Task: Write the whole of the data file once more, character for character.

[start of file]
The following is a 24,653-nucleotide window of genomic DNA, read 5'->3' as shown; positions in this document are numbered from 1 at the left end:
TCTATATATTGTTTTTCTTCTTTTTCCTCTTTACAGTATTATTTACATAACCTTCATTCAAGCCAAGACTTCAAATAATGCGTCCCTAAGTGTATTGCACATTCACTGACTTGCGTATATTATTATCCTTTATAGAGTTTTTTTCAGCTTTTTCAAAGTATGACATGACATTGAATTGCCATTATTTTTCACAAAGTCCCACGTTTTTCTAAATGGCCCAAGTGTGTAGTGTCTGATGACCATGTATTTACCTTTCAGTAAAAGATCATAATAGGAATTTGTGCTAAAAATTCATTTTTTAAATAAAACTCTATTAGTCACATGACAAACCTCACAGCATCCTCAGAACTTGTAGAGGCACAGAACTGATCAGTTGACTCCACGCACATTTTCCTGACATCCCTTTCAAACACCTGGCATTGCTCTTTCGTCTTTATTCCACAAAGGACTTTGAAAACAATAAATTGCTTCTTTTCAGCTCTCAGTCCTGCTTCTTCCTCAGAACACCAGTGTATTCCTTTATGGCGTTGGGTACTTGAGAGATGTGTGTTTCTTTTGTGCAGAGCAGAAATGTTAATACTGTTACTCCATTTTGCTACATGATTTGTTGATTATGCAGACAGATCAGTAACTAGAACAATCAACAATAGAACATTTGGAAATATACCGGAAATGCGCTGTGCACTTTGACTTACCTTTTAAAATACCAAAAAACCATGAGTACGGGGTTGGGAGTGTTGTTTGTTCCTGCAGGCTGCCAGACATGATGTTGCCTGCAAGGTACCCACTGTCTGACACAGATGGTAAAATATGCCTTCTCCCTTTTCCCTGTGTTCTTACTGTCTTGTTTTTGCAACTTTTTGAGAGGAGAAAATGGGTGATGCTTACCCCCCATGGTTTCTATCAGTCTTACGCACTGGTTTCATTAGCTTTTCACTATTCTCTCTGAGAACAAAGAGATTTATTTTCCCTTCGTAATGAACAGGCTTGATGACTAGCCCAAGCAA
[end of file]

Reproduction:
The following is a 24,653-nucleotide window of genomic DNA, read 5'->3' as shown; positions in this document are numbered from 1 at the left end:
TCTATATATTGTTTTTCTTCTTTTTCCTCTTTACAGTATTATTTACATAACCTTCATTCAAGCCAAGACTTCAAATAATGCGTCCCTAAGTGTATTGCACATTCACTGACTTGCGTATATTATTATCCTTTATAGAGTTTTTTTCAGCTTTTTCAAAGTATGACATGACATTGAATTGCCATTATTTTTCACAAAGTCCCACGTTTTTCTAAATGGCCCAAGTGTGTAGTGTCTGATGACCATGTATTTACCTTTCAGTAAAAGATCATAATAGGAATTTGTGCTAAAAATTCATTTTTTAAATAAAACTCTATTAGTCACATGACAAACCTCACAGCATCCTCAGAACTTGTAGAGGCACAGAACTGATCAGTTGACTCCACGCACATTTTCCTGACATCCCTTTCAAACACCTGGCATTGCTCTTTCGTCTTTATTCCACAAAGGACTTTGAAAACAATAAATTGCTTCTTTTCAGCTCTCAGTCCTGCTTCTTCCTCAGAACACCAGTGTATTCCTTTATGGCGTTGGGTACTTGAGAGATGTGTGTTTCTTTTGTGCAGAGCAGAAATGTTAATACTGTTACTCCATTTTGCTACATGATTTGTTGATTATGCAGACAGATCAGTAACTAGAACAATCAACAATAGAACATTTGGAAATATACCGGAAATGCGCTGTGCACTTTGACTTACCTTTTAAAATACCAAAAAACCATGAGTACGGGGTTGGGAGTGTTGTTTGTTCCTGCAGGCTGCCAGACATGATGTTGCCTGCAAGGTACCCACTGTCTGACACAGATGGTAAAATATGCCTTCTCCCTTTTCCCTGTGTTCTTACTGTCTTGTTTTTGCAACTTTTTGAGAGGAGAAAATGGGTGATGCTTACCCCCCATGGTTTCTATCAGTCTTACGCACTGGTTTCATTAGCTTTTCACTATTCTCTCTGAGAACAAAGAGATTTATTTTCCCTTCGTAATGAACAGGCTTGATGACTAGCCCAAGCAA